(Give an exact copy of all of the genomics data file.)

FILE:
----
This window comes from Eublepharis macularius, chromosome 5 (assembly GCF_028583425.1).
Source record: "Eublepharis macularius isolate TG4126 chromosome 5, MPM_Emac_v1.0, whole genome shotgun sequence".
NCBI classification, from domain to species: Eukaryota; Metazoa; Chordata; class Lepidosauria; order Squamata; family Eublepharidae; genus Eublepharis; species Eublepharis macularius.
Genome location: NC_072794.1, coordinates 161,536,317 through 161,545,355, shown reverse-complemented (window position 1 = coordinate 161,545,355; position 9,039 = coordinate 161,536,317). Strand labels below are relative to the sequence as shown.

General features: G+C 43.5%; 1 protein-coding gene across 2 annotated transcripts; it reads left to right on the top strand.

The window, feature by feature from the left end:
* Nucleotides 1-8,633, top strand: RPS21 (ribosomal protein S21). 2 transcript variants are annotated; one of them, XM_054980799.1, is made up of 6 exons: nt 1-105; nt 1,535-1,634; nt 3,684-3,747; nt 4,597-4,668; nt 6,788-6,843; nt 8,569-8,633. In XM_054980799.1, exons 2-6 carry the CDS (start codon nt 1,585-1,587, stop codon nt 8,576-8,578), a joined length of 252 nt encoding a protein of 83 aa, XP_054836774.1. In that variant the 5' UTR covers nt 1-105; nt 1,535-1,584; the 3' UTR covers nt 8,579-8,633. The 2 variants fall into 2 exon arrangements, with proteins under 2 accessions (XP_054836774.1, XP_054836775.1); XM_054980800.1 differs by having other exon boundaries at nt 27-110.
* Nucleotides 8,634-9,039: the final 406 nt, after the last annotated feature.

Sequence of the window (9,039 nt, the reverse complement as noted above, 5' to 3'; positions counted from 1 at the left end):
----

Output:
This window comes from Eublepharis macularius, chromosome 5 (assembly GCF_028583425.1).
Source record: "Eublepharis macularius isolate TG4126 chromosome 5, MPM_Emac_v1.0, whole genome shotgun sequence".
NCBI classification, from domain to species: Eukaryota; Metazoa; Chordata; class Lepidosauria; order Squamata; family Eublepharidae; genus Eublepharis; species Eublepharis macularius.
Genome location: NC_072794.1, coordinates 161,536,317 through 161,545,355, shown reverse-complemented (window position 1 = coordinate 161,545,355; position 9,039 = coordinate 161,536,317). Strand labels below are relative to the sequence as shown.

General features: G+C 43.5%; 1 protein-coding gene across 2 annotated transcripts; it reads left to right on the top strand.

The window, feature by feature from the left end:
* Nucleotides 1-8,633, top strand: RPS21 (ribosomal protein S21). 2 transcript variants are annotated; one of them, XM_054980799.1, is made up of 6 exons: nt 1-105; nt 1,535-1,634; nt 3,684-3,747; nt 4,597-4,668; nt 6,788-6,843; nt 8,569-8,633. In XM_054980799.1, exons 2-6 carry the CDS (start codon nt 1,585-1,587, stop codon nt 8,576-8,578), a joined length of 252 nt encoding a protein of 83 aa, XP_054836774.1. In that variant the 5' UTR covers nt 1-105; nt 1,535-1,584; the 3' UTR covers nt 8,579-8,633. The 2 variants fall into 2 exon arrangements, with proteins under 2 accessions (XP_054836774.1, XP_054836775.1); XM_054980800.1 differs by having other exon boundaries at nt 27-110.
* Nucleotides 8,634-9,039: the final 406 nt, after the last annotated feature.

Sequence of the window (9,039 nt, the reverse complement as noted above, 5' to 3'; positions counted from 1 at the left end):